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Farmers could be paid 'millions' for flood mitigation

Farmers who allow their land to be flooded in order to mitigate flooding in other areas would be entitled to millions of pounds as part of a new scheme mooted by the National Trust and the Green Alliance.


Olivia   Midgley

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Olivia   Midgley
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Farmers who allow their land to be flooded entitled to millions of pounds #Flooding

Farmers who allow their land to be flooded in order to mitigate flooding in other areas would be entitled to millions of pounds as part of a new scheme mooted by the National Trust and the Green Alliance.

 

The environmental groups’ new model for ‘green farming’ envisages groups of farmers working together to effectively sell flood protection and clean water to water companies and public authorities downstream

 

The so-called Natural Infrastructure Schemes could see savings for organisations currently facing high costs from poor water quality and flooding.

 

Green Alliance calculates the cost of river flooding and water contamination to water companies, local authorities, public agencies and infrastructure operators at just under £2.4 billion a year.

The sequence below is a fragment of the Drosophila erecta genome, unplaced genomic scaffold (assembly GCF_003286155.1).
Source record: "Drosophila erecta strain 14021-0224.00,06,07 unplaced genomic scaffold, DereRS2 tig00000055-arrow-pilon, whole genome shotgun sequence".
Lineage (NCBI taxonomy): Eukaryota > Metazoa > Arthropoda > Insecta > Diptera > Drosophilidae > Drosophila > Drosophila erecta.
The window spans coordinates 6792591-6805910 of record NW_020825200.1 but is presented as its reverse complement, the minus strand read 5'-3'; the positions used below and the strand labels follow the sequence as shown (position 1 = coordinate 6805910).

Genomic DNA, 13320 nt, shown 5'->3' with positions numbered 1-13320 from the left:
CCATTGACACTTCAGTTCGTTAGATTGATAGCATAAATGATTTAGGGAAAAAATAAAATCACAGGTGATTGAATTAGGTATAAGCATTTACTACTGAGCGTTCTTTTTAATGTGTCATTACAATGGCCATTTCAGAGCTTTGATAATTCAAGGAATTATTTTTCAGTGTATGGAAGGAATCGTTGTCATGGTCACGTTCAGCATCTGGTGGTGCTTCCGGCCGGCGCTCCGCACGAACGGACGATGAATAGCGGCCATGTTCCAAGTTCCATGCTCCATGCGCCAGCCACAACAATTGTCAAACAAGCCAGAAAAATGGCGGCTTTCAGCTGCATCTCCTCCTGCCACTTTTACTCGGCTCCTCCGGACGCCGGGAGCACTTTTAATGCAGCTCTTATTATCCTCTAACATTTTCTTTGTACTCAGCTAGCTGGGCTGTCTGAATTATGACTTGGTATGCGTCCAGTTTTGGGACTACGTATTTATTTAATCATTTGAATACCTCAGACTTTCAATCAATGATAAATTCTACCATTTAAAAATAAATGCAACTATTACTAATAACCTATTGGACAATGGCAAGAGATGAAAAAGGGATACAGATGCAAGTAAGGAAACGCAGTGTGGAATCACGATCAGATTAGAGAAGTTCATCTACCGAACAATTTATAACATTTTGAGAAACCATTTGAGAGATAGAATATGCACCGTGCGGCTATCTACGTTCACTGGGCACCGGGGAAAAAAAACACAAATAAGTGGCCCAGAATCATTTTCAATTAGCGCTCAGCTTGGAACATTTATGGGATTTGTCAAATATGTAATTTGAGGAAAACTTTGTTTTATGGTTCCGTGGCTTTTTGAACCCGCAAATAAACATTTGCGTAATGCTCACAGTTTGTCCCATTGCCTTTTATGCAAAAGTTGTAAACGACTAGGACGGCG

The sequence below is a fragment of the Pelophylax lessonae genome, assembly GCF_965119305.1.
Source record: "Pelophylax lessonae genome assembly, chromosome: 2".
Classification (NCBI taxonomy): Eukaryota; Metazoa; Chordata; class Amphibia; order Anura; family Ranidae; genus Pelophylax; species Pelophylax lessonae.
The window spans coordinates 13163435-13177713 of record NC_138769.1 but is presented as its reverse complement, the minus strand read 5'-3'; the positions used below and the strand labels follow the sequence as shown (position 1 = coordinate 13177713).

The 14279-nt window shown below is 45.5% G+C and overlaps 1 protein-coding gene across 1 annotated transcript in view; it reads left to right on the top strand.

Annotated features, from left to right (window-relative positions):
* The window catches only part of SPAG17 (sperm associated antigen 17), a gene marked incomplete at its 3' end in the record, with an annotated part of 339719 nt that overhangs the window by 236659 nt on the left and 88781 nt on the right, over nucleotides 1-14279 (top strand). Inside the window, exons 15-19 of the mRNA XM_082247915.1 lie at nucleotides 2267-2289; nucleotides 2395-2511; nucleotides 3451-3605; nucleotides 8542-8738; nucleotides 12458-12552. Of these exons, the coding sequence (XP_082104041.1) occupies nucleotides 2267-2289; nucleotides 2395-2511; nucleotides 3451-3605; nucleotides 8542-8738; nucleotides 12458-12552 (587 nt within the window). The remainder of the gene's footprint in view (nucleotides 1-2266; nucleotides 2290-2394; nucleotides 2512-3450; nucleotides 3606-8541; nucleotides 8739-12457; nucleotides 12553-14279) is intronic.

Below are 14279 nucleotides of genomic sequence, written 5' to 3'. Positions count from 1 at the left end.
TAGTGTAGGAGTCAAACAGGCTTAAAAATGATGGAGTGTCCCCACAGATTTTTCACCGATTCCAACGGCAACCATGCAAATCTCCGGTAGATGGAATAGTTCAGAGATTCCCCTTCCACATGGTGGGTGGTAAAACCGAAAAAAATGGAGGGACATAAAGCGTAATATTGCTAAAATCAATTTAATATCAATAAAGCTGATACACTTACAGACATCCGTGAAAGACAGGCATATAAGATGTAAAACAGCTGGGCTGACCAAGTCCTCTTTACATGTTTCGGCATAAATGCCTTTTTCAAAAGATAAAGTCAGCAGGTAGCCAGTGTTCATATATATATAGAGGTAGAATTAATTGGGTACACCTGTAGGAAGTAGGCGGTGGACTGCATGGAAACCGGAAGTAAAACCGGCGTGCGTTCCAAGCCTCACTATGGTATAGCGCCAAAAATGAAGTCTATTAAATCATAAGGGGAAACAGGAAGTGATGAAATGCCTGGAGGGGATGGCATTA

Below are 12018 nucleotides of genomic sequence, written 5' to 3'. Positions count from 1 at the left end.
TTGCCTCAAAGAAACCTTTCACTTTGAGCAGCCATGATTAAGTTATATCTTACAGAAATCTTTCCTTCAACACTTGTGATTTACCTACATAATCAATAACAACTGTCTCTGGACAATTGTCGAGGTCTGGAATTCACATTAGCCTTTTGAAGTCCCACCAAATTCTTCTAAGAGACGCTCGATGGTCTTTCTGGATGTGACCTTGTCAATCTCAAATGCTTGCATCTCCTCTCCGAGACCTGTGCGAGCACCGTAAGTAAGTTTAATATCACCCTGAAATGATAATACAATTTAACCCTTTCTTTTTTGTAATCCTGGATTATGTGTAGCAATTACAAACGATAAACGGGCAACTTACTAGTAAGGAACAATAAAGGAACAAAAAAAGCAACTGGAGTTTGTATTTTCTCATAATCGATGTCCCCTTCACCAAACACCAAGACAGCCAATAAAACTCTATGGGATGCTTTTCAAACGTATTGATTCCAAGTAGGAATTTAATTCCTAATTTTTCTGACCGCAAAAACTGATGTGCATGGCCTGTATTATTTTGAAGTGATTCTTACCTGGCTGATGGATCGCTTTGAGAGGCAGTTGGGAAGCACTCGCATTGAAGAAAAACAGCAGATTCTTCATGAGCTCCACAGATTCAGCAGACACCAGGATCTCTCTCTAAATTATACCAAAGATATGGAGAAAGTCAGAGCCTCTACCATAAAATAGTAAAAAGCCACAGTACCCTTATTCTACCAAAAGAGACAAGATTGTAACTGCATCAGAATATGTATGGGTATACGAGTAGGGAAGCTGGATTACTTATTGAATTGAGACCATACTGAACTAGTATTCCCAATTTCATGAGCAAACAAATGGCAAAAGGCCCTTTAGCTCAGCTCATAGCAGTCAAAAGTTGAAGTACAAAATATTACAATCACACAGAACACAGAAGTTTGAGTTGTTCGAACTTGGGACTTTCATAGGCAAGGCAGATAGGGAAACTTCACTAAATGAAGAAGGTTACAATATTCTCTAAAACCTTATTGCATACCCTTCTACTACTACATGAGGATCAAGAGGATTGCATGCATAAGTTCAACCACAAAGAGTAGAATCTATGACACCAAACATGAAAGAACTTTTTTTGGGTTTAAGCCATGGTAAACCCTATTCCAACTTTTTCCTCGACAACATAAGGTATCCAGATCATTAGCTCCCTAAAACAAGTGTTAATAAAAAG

Contracting to avoid just a quarter of these costs could release as much as £120 million for each of England’s 100 catchments over a 20-year catchment scale scheme, according to the organisations’ joint report.

 

Sue Armstrong-Brown, policy director at Green Alliance, said: “The potential market for environmentally-beneficial farming could be worth millions – far more than the £400 million available to farmers through government agri-environment schemes. We need to make farming part of the way the environment is returned to health, and that means making good environmental management pay.”

 

Green Alliance and the National Trust will be working alongside landowners and businesses over the next 12 months and hope to introduce pilot Natural Infrastructure Schemes in the UK.

 

It comes after the National Trust’s calls last month to place the environment and not food production at the centre of any new agricultural policy.

 

CLA director of policy Christopher Price said it made sense for farmers and landowners, who already delivered environmental services such as reducing flood risk, to be rewarded.

 

“If we can connect, via markets and incentives, those who benefit with the land managers who do the work then there is a real opportunity to grow this type of work and to amplify the benefits it delivers,” he said.

 

NFU head of policy services Andrea Graham said the union welcomed such moves but highlighted the need for a ‘fit-for-purpose environmental scheme that builds on farming’s environmental role, allowing all farmers to care for the countryside and wildlife and mitigate climate change, alongside their core food production role’.


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